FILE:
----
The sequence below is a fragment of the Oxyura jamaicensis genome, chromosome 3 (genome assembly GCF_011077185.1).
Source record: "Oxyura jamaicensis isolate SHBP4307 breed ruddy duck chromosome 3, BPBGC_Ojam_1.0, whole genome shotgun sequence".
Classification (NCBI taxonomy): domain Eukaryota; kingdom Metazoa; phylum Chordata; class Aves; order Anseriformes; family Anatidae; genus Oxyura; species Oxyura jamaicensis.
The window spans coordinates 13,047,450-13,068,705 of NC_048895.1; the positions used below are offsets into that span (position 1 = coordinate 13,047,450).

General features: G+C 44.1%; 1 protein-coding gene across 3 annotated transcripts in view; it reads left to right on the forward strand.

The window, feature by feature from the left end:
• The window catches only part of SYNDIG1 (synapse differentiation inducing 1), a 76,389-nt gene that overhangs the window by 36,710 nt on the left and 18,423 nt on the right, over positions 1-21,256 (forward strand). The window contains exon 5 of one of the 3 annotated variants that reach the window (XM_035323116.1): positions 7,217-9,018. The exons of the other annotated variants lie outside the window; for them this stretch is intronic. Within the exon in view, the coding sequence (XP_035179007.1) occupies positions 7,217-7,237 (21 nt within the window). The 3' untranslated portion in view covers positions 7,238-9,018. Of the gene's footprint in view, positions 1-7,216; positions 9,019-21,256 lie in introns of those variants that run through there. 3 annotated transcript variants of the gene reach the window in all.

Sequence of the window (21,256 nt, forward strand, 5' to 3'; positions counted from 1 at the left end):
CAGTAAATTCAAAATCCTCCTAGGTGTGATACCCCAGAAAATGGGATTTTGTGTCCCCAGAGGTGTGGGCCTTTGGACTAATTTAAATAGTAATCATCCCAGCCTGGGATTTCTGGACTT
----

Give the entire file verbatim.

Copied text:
The sequence below is a fragment of the Oxyura jamaicensis genome, chromosome 3 (genome assembly GCF_011077185.1).
Source record: "Oxyura jamaicensis isolate SHBP4307 breed ruddy duck chromosome 3, BPBGC_Ojam_1.0, whole genome shotgun sequence".
Classification (NCBI taxonomy): domain Eukaryota; kingdom Metazoa; phylum Chordata; class Aves; order Anseriformes; family Anatidae; genus Oxyura; species Oxyura jamaicensis.
The window spans coordinates 13,047,450-13,068,705 of NC_048895.1; the positions used below are offsets into that span (position 1 = coordinate 13,047,450).

General features: G+C 44.1%; 1 protein-coding gene across 3 annotated transcripts in view; it reads left to right on the forward strand.

The window, feature by feature from the left end:
• The window catches only part of SYNDIG1 (synapse differentiation inducing 1), a 76,389-nt gene that overhangs the window by 36,710 nt on the left and 18,423 nt on the right, over positions 1-21,256 (forward strand). The window contains exon 5 of one of the 3 annotated variants that reach the window (XM_035323116.1): positions 7,217-9,018. The exons of the other annotated variants lie outside the window; for them this stretch is intronic. Within the exon in view, the coding sequence (XP_035179007.1) occupies positions 7,217-7,237 (21 nt within the window). The 3' untranslated portion in view covers positions 7,238-9,018. Of the gene's footprint in view, positions 1-7,216; positions 9,019-21,256 lie in introns of those variants that run through there. 3 annotated transcript variants of the gene reach the window in all.

Sequence of the window (21,256 nt, forward strand, 5' to 3'; positions counted from 1 at the left end):
CAGTAAATTCAAAATCCTCCTAGGTGTGATACCCCAGAAAATGGGATTTTGTGTCCCCAGAGGTGTGGGCCTTTGGACTAATTTAAATAGTAATCATCCCAGCCTGGGATTTCTGGACTT